US 2773722 A
Description (OCR text may contain errors)
Dec. l1, 1956 R. H. ABPLANALP 2,773,722
AEROSOL DISPENSER Filed March 2, 1955 E l l l n l l 5 INVENTOR ATTO United States Patent O r'ce AEROSOL DISPENSER Robert H. Abplanalp, Bronx, N. Y., assignor, by direct and mesne assignments, of one-half to John J. Baessler, Yonkers, N. Y.
Application March 2, 1955, Serial No. 491,566
3 Claims. (Cl. 299-95) This invention is an aerosol dispenser and, while adapted to dispense aerosols generally, was primarily conceived for the dispensing of tire extinguishing aerosols.
Ordinarily, aerosol dispensers are provided with dispensing valves which may be opened from time to time to dispense relatively fractional quantities of the contents of the container as and when required. However, in a lire extinguisher, it is desirable and entirely practical to dispense the entire contents of the container at one time and the present invention is constituted for such an operation.
The object of the present invention, therefore, is to provide an aerosol dispenser which is normally sealed, but is provided with a push button and associated discharge nozzle, the push button being so constituted that, when manually operated, it will break a seal and thus permit the entire contents of the container to be discharged therefrom.
Speaking generally, the present invention comprises an appropriate container to the top of which is attached a tubular outlet having a central passage normally blocked by a disruptable diaphragm seal which serves to herrnetically seal the contents of the container. The usual dip tube is associated with the lower end of the tubular outlet and a push button, provided with an appropriate nozzle, is slidably associated with the upper end of said outlet. The push button has a plunger extending into the upper end of the outlet and adapted, when forcibly pressed against the diaphragm seal, to rupture the latter and permit the discharge of the contents of the container. The push button and tubular outlet are so associated that, when the seal is broken, the pressure within the container serves to produce a tight joint between the tubular outlet and the push button, to preclude leakage at this point and confine the discharge of the material to the nozzle.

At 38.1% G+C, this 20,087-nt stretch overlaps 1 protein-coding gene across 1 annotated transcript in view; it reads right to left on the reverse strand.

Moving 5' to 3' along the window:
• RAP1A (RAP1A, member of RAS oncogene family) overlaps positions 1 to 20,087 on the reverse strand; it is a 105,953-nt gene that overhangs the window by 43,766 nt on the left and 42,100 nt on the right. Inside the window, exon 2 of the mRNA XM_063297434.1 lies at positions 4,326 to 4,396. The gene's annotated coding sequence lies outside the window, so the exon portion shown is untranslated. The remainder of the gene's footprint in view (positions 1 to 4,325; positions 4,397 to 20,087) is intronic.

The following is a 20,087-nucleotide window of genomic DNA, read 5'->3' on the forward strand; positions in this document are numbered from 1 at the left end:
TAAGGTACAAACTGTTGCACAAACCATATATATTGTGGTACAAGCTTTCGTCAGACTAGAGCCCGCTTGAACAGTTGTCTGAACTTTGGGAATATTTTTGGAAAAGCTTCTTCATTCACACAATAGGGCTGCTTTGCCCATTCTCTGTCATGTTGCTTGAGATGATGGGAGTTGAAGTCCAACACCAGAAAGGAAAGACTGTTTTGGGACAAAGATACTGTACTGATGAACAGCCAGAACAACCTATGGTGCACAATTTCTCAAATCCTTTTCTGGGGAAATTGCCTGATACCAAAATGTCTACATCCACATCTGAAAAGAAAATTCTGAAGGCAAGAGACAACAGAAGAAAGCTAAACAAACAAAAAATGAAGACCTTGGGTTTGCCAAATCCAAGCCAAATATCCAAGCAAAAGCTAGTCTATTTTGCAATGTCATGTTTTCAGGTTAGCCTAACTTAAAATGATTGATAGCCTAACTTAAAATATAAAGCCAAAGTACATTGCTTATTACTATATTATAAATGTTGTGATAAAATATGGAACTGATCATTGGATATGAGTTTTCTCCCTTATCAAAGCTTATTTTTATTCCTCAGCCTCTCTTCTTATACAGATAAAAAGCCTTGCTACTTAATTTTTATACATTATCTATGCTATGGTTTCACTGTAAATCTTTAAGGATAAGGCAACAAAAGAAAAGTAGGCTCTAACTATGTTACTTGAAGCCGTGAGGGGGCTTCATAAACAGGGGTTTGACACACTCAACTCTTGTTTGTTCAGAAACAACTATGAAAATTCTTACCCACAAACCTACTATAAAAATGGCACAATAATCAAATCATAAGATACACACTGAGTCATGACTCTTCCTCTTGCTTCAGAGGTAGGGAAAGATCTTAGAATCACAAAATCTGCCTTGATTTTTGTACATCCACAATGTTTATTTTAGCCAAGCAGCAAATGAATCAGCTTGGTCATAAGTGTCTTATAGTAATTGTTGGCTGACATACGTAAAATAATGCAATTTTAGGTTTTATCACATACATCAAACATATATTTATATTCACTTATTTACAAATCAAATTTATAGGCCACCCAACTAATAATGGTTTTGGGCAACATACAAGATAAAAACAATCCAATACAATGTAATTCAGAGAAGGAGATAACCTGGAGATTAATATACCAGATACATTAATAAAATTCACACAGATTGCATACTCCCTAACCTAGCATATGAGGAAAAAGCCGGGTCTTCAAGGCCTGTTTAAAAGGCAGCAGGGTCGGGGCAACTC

Features of the invention, other than those adverted to, will be apparent from the hereinafter detailed description and appended claims, when read in conjunction with the accompanying drawing.
The accompanying drawing illustrates different practical embodiments of the invention, but the construction therein shown is to be understood as illustrative, only, and not as defining the limits of the invention.
Fig. l is a central section through a dispenser embodying the present invention.
Fig. 2 is a transverse section on the line 2--2 of Fig. l.
Figs. 3 and 4 are central sections through tubular outlets showing seals of diierent forms.